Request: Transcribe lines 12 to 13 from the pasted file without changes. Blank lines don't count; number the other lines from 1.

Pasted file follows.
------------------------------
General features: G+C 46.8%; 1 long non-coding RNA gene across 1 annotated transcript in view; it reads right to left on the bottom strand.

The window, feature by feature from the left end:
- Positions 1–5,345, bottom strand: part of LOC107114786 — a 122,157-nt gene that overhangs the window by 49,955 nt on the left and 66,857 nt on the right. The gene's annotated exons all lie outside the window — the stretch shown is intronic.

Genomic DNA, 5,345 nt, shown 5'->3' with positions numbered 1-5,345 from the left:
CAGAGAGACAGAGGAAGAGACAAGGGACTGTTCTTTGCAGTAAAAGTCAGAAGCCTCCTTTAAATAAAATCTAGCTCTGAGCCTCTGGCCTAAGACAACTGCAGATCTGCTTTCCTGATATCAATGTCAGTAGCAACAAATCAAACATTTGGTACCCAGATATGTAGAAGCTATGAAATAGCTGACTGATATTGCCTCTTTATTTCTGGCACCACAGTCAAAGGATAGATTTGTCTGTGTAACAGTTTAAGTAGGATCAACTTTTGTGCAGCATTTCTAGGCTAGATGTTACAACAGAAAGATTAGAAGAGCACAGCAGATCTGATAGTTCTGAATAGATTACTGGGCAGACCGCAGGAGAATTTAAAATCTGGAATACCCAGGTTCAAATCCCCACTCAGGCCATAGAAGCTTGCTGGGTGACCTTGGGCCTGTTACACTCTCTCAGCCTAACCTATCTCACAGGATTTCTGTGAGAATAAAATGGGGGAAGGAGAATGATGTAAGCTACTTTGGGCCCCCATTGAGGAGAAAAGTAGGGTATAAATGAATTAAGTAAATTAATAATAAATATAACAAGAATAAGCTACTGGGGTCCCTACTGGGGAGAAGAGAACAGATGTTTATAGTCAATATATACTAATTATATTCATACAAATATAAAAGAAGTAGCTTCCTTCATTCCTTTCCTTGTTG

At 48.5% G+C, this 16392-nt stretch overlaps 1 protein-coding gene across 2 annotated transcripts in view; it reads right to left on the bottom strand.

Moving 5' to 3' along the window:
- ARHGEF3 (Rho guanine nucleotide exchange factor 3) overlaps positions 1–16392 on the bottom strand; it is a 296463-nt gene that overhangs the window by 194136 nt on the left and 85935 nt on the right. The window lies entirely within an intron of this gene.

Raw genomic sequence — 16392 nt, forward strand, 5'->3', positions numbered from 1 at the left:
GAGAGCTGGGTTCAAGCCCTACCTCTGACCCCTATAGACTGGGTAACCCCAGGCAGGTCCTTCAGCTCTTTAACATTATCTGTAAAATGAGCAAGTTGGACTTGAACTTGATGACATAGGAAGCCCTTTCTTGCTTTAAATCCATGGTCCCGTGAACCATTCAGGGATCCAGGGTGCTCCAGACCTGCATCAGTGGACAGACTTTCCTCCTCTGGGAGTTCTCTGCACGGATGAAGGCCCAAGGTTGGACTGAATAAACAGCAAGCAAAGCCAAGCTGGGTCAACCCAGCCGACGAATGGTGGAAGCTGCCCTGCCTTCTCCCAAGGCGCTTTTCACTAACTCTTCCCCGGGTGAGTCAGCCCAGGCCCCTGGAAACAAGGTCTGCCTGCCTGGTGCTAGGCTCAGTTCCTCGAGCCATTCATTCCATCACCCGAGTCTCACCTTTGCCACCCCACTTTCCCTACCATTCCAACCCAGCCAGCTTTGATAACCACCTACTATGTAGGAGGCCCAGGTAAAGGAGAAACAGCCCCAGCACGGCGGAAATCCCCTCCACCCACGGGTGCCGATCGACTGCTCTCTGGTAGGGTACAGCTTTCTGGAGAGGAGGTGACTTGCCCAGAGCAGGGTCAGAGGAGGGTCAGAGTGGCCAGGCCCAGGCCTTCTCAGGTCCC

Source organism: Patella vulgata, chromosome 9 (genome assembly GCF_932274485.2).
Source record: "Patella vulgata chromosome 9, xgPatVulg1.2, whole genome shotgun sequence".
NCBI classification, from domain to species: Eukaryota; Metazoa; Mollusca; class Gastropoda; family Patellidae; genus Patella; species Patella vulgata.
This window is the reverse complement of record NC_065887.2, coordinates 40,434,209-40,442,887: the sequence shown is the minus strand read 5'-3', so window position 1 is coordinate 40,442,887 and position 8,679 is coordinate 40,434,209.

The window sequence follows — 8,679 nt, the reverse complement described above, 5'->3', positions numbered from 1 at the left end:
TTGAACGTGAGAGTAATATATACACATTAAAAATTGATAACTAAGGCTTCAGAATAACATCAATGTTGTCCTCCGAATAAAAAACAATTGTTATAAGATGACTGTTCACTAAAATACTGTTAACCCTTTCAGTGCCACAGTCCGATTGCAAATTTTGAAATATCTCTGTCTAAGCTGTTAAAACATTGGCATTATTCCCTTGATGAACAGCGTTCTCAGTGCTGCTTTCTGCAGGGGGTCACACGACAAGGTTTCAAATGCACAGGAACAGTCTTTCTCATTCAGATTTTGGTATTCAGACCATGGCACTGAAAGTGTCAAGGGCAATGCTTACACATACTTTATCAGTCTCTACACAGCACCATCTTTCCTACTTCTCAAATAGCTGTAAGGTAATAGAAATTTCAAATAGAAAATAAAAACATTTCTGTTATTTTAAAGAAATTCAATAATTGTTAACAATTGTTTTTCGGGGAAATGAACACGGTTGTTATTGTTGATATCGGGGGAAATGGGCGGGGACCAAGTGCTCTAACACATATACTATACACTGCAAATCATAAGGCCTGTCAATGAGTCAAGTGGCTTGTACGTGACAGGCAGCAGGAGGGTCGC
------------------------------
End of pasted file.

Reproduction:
Source record: "Patella vulgata chromosome 9, xgPatVulg1.2, whole genome shotgun sequence".
NCBI classification, from domain to species: Eukaryota; Metazoa; Mollusca; class Gastropoda; family Patellidae; genus Patella; species Patella vulgata.